Cartridge filters are developed for remove of dust, rust and other solid particles from a stream of
dry gas or air.
Design and function
Cartridge filters are encased in welded bodies designed in conformance with the standards governing
the construction of pressure vessels. Gas flows into the body of the filter through the inlet nozzle.
As the gas enters the body of the filter, major impurities and dirt particles will drop to the bottom
of the filter body because of the reduced rate of flow. The gas now passes through the filtration materials
towards the inside cartridge. Impurities are retained, and the purified gas flows out through the outlet
The filter medium consists of radially pleated pulp paper with a pore size of 2 microns and is guarantied
filtration performance of around 99.9%. The filtration paper is polyester-reinforced and impregnated
with phenol resin. All steel parts are galvanized.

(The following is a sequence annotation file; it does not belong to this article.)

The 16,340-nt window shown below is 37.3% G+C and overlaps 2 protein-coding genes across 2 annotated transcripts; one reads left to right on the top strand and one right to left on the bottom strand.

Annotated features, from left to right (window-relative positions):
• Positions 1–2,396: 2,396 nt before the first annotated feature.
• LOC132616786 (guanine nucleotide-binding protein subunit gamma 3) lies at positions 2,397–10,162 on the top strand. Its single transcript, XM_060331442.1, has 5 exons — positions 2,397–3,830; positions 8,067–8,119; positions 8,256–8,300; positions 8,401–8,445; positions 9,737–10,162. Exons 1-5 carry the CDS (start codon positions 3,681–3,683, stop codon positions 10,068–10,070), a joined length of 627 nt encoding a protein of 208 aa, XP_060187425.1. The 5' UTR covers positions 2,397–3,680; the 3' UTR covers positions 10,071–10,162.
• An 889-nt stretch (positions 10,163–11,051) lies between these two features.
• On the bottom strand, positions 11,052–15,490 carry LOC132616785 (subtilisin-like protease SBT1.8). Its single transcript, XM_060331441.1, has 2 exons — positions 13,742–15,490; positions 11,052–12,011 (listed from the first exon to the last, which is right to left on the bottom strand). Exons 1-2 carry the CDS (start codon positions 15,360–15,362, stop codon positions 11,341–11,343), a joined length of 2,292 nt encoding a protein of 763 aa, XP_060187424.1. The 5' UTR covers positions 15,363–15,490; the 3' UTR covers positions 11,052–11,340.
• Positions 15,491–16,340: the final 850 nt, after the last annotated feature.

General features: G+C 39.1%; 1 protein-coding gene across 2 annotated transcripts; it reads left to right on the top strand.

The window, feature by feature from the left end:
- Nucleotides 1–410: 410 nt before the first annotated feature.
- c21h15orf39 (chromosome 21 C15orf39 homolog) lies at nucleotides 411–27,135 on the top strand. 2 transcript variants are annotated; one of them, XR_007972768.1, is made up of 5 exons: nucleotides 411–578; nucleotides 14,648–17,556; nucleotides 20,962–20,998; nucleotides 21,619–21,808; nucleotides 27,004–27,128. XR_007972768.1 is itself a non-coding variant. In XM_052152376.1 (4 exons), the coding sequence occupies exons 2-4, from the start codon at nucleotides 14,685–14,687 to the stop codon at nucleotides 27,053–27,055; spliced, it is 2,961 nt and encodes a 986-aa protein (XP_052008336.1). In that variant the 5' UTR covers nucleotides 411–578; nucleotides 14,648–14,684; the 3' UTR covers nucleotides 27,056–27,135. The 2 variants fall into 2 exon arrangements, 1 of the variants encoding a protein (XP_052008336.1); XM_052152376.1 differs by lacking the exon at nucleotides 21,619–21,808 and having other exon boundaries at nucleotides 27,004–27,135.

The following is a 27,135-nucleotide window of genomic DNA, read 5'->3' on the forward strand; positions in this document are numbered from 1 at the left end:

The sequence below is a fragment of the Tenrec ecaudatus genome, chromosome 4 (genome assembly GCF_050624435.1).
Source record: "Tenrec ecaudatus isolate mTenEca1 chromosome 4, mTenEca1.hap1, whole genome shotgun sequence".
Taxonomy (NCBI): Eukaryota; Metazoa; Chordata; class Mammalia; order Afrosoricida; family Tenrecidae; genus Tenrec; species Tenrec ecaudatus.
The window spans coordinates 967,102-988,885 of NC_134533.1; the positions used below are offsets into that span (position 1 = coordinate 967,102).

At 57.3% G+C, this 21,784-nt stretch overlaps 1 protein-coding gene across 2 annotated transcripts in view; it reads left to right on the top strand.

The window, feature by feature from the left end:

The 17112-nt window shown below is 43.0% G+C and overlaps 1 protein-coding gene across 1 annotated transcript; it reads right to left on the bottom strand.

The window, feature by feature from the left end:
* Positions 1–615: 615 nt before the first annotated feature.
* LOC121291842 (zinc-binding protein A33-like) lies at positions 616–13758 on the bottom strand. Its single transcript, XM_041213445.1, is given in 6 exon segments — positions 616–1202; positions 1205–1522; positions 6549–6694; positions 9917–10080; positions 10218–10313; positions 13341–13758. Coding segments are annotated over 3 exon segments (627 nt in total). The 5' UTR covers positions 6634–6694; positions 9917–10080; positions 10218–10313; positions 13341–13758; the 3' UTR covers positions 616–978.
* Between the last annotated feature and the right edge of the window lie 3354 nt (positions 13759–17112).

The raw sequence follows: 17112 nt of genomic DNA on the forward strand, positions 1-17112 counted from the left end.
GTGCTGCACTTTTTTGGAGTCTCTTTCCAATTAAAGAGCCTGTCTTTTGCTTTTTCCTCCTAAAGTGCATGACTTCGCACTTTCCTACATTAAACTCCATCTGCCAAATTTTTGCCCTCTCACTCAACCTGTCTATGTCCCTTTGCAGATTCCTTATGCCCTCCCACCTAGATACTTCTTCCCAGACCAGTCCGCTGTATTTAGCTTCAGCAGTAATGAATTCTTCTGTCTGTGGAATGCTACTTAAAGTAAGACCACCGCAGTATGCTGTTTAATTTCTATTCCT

Measured across the entire cartridge the maximum admissible pressure loss is 500 mbar. As soon as pressure
loss readings reach between 200 and 300 mbar, it is recommended to replace the filter cartridge. Cleaning a cartridge
polluted with dry particles with a jet of pressurized air is only a makeshift process, for even though the surface
of the filter may appear clean afterward, the cellulose material is full of deep-seated dust and dirt particles.
A filter that has been apparently cleaned in this fashion will have of no more than 50% of that of the new cartridge.